[Haskell-cafe] a monad for secret information

Robert Dockins robdockins at fastmail.fm
Tue Oct 10 12:27:38 EDT 2006

On Oct 10, 2006, at 12:04 PM, Seth Gordon wrote:

>> data Secret a = Secret {password :: String, value :: a}
>> classify :: String -> a -> Secret a
>> classify = Secret
>> declassify :: String -> Secret a -> Maybe a
>> declassify guess (Secret pw v) | guess == pw = Just v
>>                                             | otherwise = Nothing
>> Put that in a module, do not export the Secret data type, and you're
>> good to go. I'm unsure what a Monad is giving you....
> I was just curious if I could do that within a monad.
> If the answer to my question is "no, you can't", then I'll pick up the
> shattered pieces of my life and move on.  :-)

I think you can.  Your original monad is just a little too  
simplistic.  Try something like this (untested):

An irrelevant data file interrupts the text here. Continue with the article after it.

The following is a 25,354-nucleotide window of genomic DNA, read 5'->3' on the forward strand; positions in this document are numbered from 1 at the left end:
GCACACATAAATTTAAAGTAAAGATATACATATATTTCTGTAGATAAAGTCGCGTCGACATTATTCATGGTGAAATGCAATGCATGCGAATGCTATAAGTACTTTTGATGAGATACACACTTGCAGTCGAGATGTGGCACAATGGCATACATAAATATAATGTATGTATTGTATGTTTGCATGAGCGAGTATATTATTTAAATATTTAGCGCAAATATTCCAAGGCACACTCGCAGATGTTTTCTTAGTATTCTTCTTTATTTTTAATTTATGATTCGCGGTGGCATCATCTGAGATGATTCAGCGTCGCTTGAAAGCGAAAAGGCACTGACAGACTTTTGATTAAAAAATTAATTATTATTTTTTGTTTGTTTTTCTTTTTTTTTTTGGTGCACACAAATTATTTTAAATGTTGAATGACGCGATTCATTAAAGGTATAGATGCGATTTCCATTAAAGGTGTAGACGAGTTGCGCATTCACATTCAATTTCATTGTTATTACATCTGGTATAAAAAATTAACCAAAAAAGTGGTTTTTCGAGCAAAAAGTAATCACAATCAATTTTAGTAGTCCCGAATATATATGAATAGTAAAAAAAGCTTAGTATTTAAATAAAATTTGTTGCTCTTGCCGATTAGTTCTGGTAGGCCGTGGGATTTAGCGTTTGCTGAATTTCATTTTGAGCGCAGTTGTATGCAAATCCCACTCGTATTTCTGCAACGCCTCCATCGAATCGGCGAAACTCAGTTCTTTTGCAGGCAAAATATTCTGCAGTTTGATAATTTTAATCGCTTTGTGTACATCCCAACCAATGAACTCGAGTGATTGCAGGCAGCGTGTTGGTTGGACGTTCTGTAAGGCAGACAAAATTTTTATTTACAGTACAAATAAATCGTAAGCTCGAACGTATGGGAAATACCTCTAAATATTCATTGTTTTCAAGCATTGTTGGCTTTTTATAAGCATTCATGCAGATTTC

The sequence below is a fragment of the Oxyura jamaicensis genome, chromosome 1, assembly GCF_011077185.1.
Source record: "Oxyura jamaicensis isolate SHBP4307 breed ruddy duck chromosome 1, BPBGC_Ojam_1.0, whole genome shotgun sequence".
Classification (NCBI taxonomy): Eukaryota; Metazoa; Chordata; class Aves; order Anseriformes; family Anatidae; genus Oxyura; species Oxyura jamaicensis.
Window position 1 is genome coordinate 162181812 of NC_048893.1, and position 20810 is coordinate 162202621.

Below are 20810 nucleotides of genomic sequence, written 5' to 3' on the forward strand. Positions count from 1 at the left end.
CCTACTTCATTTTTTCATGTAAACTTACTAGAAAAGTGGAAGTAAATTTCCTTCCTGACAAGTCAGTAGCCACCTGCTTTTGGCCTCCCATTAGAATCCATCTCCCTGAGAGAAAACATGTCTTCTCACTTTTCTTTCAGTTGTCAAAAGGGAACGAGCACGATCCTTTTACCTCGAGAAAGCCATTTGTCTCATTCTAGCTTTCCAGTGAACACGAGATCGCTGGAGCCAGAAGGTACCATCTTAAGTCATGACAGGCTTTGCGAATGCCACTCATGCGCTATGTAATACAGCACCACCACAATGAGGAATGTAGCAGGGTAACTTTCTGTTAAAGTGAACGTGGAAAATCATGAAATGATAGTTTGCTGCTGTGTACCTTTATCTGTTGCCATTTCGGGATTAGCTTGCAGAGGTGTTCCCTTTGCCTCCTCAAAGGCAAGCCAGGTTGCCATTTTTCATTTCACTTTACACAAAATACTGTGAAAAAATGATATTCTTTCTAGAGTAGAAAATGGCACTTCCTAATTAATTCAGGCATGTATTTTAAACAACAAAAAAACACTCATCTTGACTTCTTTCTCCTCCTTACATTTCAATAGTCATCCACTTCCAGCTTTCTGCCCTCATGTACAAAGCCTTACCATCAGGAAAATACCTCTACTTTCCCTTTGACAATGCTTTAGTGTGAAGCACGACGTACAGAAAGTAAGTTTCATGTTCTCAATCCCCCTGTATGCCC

import Control.Monad.State

type Password = String
type Secret s a = State (Password -> Maybe s) a

classify :: Password -> s -> Secret s ()
classify pw s = put (\x -> if x == pw then Just s else Nothing)

declassify :: Password -> Secret s (Maybe s)
declassify pw = get >>= \f -> return (f pw)

runSecret :: Secret s a -> a
runSecret m = runState m (const Nothing)

Note how this relies on "opaque" functions to hide the secret.  This  
wouldn't work if Haskell had intensional observation of functions,  
although you could still use a newtype in that case.

Slightly related: I've sometimes wondered about a monadic API for  
cryptographic primitives.  With compiler support you could do nifty  
things like make sure to use non-swappable memory for encryption keys  
and use fancy special purpose hardware for cryptographic primitives,  
if available.  The API would give a nice way to ensure proper  
information hiding policy.  Has anything like this been done or studied?

Rob Dockins

Speak softly and drive a Sherman tank.
Laugh hard; it's a long way to the bank.
           -- TMBG

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